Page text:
Thursday, 9 August 2012

Muslim Girl Problems: Understanding, being understood & separating the truth from the lies

If there was one thing I wish I could do really well, it would be to speak a variety of languages fluently. There's something beautiful and transcendent about understanding and being understood. However, I learned a long time ago that learning to speak an additional language is much more difficult than it seems because it involves more than just learning vocabulary and grammar - it also encompasses learning various aspects and nuances of an entire culture.

People often underestimate the tremendous role that culture plays in Islam. It is the reason that there are currently 72 different factions in our religion - some of which are very similar and others which are worlds apart.

I used to get upset whenever someone approached me with inaccurate information regarding Islam. And then one day I realised just how much rubbish there is out there on the internet and in books - some of which comes from people with differing beliefs and opinions, from different cultural backgrounds and influences; others from complete idiots sprouting absolute nonsense from assumptions they've made or overheard. If I want information on Christianity, I can't go and ask the leader of The Klu Klux Klan now can I?

So I can hardly blame people who don’t know any better for thinking or believing certain things to be true about Islam. For these reasons, I've decided to do a little spit and polish clarification. I will address the questions I get asked the most. For the record: my thoughts here are not intended to convert the masses or impose on other peoples beliefs - it is merely to clarify and educate. By Islamic law (not what you may have heard or seen before but the real true law) I am commanded to respect everyone elses beliefs. To each his own, as stated in the Quran:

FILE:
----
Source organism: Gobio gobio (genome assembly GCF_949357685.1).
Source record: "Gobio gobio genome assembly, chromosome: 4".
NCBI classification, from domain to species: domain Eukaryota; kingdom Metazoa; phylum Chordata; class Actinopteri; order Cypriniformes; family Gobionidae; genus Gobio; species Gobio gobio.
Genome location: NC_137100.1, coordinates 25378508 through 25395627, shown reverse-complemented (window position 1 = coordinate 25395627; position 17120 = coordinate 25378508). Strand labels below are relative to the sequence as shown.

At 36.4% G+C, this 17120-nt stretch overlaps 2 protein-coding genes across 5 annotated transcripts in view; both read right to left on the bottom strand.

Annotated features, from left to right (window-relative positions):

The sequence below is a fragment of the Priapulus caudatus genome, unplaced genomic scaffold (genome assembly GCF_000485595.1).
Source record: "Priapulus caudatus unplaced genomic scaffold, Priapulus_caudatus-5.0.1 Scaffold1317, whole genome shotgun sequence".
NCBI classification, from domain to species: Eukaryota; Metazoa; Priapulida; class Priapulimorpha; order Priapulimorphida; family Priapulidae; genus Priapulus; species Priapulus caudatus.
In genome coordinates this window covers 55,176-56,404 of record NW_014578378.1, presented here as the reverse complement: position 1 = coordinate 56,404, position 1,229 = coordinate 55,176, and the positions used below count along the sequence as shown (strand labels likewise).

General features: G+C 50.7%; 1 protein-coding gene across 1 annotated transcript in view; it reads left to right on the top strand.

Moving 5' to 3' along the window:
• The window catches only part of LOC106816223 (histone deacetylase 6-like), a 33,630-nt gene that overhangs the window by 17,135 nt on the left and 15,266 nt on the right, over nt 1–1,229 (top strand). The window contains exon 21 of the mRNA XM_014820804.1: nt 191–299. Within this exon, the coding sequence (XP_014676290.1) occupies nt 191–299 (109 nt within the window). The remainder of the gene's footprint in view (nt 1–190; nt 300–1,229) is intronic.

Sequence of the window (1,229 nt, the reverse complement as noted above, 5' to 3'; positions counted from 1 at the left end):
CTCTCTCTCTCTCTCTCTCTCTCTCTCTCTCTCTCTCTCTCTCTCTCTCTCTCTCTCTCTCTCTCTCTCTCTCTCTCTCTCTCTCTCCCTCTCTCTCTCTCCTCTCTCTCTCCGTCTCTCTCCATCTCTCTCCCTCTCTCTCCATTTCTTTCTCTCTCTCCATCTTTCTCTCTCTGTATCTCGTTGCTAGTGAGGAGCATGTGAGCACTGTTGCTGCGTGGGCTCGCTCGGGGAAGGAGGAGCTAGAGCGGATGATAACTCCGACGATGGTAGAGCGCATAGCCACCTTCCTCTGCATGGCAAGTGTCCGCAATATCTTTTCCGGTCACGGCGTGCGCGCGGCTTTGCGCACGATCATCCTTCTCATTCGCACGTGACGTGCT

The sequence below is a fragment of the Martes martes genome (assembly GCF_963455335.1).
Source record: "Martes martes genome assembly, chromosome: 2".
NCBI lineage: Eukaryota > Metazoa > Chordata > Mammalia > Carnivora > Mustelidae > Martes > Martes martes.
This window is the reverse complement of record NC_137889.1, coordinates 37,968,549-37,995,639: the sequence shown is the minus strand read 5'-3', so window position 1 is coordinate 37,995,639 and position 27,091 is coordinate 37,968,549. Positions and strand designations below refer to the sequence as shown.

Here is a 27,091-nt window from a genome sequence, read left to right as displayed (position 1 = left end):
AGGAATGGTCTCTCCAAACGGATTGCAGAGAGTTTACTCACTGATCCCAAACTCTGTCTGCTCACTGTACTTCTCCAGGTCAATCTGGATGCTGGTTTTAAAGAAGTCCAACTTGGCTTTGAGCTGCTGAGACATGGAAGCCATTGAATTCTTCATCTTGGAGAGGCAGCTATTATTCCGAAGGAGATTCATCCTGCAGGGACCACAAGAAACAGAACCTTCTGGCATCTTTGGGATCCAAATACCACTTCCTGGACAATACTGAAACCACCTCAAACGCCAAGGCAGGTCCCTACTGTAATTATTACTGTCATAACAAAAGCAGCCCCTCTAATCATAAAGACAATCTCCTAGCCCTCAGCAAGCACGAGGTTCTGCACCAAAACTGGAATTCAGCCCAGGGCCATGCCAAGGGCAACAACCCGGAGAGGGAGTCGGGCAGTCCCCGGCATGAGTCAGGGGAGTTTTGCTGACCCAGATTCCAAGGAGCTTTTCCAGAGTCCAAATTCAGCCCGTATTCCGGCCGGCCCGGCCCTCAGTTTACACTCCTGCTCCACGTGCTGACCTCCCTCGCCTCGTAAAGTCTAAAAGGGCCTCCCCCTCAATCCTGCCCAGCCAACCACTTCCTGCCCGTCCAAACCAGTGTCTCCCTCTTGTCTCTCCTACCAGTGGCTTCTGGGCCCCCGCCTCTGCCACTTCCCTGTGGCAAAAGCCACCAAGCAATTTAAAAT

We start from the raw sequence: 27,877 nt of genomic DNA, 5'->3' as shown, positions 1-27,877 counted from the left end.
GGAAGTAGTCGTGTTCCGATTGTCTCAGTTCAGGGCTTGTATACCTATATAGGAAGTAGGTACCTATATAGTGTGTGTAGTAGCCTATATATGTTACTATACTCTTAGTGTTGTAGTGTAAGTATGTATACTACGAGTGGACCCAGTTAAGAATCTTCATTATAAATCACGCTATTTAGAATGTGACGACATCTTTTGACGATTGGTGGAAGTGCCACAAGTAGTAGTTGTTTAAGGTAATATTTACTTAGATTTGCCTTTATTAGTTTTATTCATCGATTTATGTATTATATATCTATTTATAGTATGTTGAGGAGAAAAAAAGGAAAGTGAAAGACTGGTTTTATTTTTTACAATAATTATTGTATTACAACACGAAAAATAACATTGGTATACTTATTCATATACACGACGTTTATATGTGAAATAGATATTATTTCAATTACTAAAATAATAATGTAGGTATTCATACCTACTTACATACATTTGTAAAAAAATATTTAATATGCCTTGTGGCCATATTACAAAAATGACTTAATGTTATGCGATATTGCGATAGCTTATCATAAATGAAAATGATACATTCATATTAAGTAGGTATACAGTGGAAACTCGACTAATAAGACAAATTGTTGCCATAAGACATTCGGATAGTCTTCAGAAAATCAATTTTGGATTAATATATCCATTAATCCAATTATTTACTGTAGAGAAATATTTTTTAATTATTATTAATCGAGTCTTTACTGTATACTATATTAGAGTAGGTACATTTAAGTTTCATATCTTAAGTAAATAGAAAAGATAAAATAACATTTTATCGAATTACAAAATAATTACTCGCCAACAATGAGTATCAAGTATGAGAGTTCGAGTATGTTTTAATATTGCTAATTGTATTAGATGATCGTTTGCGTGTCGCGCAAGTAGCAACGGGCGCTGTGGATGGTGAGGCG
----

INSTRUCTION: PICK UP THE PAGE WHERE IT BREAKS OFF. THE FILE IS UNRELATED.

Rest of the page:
" ...You will not believe in what I believe, I will not believe in what you believe, hence, your faith is with you and my faith is with me." Ergo, no force, no competition, no do what you think is good, I will do what I think is good (Quran 109:1-6).

When Christianity spread throughout the world, in many ways it was not only the religion itself, but the Roman-Anglo-Saxon culture that was adopted too. This is where Islam differed significantly. While the religion spread rapidly in the span of a few hundred years, it was only that successful because to a large degree, it accepted and accommodated various cultures in its teachings. In fact, the Prophet Muhammad SAW² himself allowed people to practice their cultural beliefs as long as they didn't contravene any of the major laws of Islam. Many of the teachers and scholars that came after him did the same, for example, Imam Shafi actually altered some of the teachings to fit into the culture of the place he was teaching in.

And as it happened over the years, aspects of culture and religion intertwined and that is why we have so many people today who essentially conform to the same basic set of principles, yet are so different in their  beliefs. Examples of this include the vast differences between the Sunni and Shia factions of Islam on a broader scale - as well as those minor variations within the individual sects themselves.

Geographically speaking, in many regions, culture has doctored Islam to a degree. For instance, the Asian cultural preoccupation with male-superiority and a patriarchal male-dominated society has filtered into the people's religious beliefs and their practices as such - when in fact Islam gave rights to women before any Democracy ever did and emphatically states that Men and Women are equal but have different roles in society.

"But the Quran says..."
I often get told what the Quran says by people who know very little about it. They will read a line or two that is either quoted on a website or take abstracts from an English version of the book and sprout their knowledge on what they think they know about Islam.

What many people don't know or realise is that Islam was built on the foundation of those religions that came before it i.e. Judaism and Christianity. We are commanded to believe in all The Almighty's Prophets (Adam, Moses, Jesus, Mohammed AS¹ etc) and His books (Torah, Psalms of David, Scrolls of Abraham and the Gospels of Jesus - although we don't accept The New Testament) and His angels (Archangels Gabriel, Micheal, Azrael etc) as set out in the 6 Articles of Faith, without which we wouldn't be recognised or even considered as Muslims.

The Quran was revealed to Mohammed SAW when he was 40 years old over a period of approximately 23 years. It was relayed verbally to him by the Archangel Gabriel who often visited him thereafter to relay the verses and messages from The Almighty.